Flying the Lithuanian flag in Longford town

Lithuanian school in Longford celebrates two years in operation

Aisling Kiernan


Aisling Kiernan


Flying the Lithuanian flag in Longford town

Students from the Lithuanian school in Longford with large handmade kites. The kite is the symbol for the school, representing 'childhood, friendship, happiness, peace, joy and dreams'.

A Lithuanian school has been established in Longford under the dedicated eye of native Renata Rapkauskiene.

Renata is a teacher at the facility and when she arrived in Longford a few years back, she realised very quickly that there was a growing need for such a school in Longford town.

So, together with her husband Alvydas the pair established the school just over two years ago and the couple’s two daughters are also enrolled there.

“We worked on bringing the Lithuanian particles back to the school here in Longford,” said Renata, before pointing out that those principles would stand the children in good stead regardless of where life tookthem.

“Our daughters attend the school and eight-year-old Skaiste and Eva (16) are a huge help to me.”

Meanwhile, Renata says that it is important for children to be aware of their own heritage, no matter where in the world they reside.

“In Ireland or elsewhere Lithuanian born children should know where their parents and grandparents come from,” she continued, before pointing out that it it was also important that they were aware of Lithuanian traditions, culture, history and language.

The Lithuanian School in Longford was established in 2015 and has gone from strength to strength in the intervening two years.

“There are 13 official Lithuanian schools in Ireland - Longford is the thirteenth,” smiled Renata.

“We remain very optimistic and positive about the future of our school here.

“And, in addition to all of this, the fact is that Ireland is a great country with nice, friendly people.

“We feel at home here.”

Students of the school meet every Saturday in the Temperance Hall where they not only learn the Lithuanian language, but they also sing, dance, play games and participate in various activities and projects.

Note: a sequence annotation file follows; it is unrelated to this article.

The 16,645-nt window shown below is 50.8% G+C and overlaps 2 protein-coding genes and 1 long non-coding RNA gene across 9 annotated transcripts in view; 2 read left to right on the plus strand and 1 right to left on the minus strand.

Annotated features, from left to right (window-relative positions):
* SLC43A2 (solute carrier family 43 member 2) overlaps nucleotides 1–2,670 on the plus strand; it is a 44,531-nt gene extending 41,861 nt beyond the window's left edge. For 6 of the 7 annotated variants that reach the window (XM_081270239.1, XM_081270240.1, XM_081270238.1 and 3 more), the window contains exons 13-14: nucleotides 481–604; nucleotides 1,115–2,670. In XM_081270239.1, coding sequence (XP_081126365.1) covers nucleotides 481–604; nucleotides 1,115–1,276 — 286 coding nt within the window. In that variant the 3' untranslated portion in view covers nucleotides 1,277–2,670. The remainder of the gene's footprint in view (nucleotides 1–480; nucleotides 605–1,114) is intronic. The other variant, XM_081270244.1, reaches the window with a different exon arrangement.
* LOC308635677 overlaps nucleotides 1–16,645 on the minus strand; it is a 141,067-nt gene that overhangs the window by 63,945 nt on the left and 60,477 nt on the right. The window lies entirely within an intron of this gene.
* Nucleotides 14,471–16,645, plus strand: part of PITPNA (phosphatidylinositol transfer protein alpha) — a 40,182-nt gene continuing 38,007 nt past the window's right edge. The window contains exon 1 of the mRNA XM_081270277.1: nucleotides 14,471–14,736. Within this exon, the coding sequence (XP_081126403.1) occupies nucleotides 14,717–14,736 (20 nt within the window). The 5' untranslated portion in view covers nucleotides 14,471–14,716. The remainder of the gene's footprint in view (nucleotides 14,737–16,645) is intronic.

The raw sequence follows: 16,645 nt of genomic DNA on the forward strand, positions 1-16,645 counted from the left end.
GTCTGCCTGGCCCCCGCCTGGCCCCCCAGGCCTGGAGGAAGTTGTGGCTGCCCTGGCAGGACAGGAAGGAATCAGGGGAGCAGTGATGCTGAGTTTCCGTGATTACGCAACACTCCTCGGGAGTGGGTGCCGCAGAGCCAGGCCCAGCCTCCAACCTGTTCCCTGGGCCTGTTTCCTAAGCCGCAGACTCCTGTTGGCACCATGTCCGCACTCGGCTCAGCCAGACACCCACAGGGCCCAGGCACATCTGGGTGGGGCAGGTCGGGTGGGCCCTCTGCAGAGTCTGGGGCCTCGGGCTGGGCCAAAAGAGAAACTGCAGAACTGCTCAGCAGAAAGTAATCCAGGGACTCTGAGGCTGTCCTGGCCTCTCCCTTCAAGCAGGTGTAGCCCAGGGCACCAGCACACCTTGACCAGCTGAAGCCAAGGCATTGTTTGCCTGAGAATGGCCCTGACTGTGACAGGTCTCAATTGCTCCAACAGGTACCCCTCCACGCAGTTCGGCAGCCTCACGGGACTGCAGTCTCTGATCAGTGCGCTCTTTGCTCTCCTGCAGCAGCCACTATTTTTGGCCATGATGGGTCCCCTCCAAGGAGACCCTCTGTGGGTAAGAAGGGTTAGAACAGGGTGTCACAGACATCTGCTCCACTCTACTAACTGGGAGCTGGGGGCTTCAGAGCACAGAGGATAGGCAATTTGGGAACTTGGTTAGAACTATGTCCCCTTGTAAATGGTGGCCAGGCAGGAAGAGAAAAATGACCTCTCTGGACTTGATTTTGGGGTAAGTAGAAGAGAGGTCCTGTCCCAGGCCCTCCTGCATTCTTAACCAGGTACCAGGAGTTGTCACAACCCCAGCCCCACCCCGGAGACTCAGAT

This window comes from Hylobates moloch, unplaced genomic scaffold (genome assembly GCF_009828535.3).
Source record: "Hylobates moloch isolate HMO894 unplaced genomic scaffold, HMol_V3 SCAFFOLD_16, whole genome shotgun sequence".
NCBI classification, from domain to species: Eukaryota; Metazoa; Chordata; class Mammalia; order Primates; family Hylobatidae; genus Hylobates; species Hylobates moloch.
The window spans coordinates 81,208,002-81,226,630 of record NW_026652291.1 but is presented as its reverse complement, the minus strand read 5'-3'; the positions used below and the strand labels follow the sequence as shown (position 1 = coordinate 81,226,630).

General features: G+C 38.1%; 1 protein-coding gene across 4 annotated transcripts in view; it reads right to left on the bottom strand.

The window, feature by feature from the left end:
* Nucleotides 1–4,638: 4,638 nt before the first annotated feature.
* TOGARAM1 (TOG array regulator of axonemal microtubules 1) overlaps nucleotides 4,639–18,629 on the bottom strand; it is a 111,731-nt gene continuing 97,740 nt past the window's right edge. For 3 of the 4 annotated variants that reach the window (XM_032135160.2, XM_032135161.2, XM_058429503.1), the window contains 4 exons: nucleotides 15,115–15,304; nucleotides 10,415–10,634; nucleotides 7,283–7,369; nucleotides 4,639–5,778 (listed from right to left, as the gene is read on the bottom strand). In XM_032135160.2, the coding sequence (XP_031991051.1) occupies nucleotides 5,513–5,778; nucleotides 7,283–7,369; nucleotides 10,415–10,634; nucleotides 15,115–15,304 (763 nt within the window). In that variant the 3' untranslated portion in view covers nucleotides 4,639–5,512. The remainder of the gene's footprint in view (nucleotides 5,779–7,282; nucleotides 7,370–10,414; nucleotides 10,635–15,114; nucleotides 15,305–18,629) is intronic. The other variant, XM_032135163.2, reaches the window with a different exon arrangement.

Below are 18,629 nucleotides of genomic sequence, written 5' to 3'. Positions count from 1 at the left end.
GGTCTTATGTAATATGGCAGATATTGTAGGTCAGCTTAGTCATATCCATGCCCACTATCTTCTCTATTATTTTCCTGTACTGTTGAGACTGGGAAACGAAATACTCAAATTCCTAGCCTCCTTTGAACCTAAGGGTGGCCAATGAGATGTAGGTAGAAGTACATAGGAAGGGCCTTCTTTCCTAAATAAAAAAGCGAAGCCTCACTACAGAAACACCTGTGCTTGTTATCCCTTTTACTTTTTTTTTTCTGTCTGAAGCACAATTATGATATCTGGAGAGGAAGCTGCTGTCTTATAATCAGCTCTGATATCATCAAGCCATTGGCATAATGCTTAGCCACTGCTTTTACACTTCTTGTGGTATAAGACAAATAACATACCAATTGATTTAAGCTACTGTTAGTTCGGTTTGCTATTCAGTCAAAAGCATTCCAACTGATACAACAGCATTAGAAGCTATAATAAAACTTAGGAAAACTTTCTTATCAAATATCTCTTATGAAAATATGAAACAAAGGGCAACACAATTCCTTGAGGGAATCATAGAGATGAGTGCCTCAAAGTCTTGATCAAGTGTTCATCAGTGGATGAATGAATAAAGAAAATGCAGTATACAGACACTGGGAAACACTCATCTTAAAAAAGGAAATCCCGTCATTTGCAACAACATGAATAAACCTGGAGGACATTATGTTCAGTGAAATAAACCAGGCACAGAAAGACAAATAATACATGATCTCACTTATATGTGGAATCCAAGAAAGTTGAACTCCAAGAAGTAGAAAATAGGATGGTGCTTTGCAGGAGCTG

In the local St Patrick’s Day Parade back in 2016, the school emerged victorious in one of the categories.

“We became large handmade kites for the day and it was most colourful,” laughed Renata before pointing out that the Kite was in fact the symbol of the school.

“In that lives childhood, friendship, happiness, peace, joy and dreams.”

As a result of an initiative that she undertook herself, Renata received ethnic clothes from the Lithuanian Ministry of Education and as a direct result of that, she holds a national trad festival every year.

“We have contributed to the global organisation ‘Save The Children’ too,” Renata added proudly and in the autumn we hold a sports festival in the Albert Reynolds Peace Park.

“That has been a wonderful promotion for Lithuanian children and the community.”

This year the ‘Letters from Lithuania’ project was established and it has been an extremely successful venture for the local Lithuanian school.

“For this project we went onto the streets of Longford town and asked local people if they had heard of Lithuania and if so what was it about the country that they knew,” continued Renata.

“Irish people very kindly answered our questions, and we gave them brochures about Lithuania and invited them to visit sometime.

“Later we had a children's painting competition on the asphalt near the Lithuanian shop - Lituanica - and we received great support from everyone on the day.”

Longford’s Lithuanian School has 11 students and two teachers including Vaida Vilkiene and Renata.

“I would also like to take the opportunity to thank Vaida for all her help and support and thank you also to our photographer Algirdas who takes the most beautiful photographs.

“I also want to thank the entire Lithuanian community here in Longford.”

For more details check out the school on Facebook.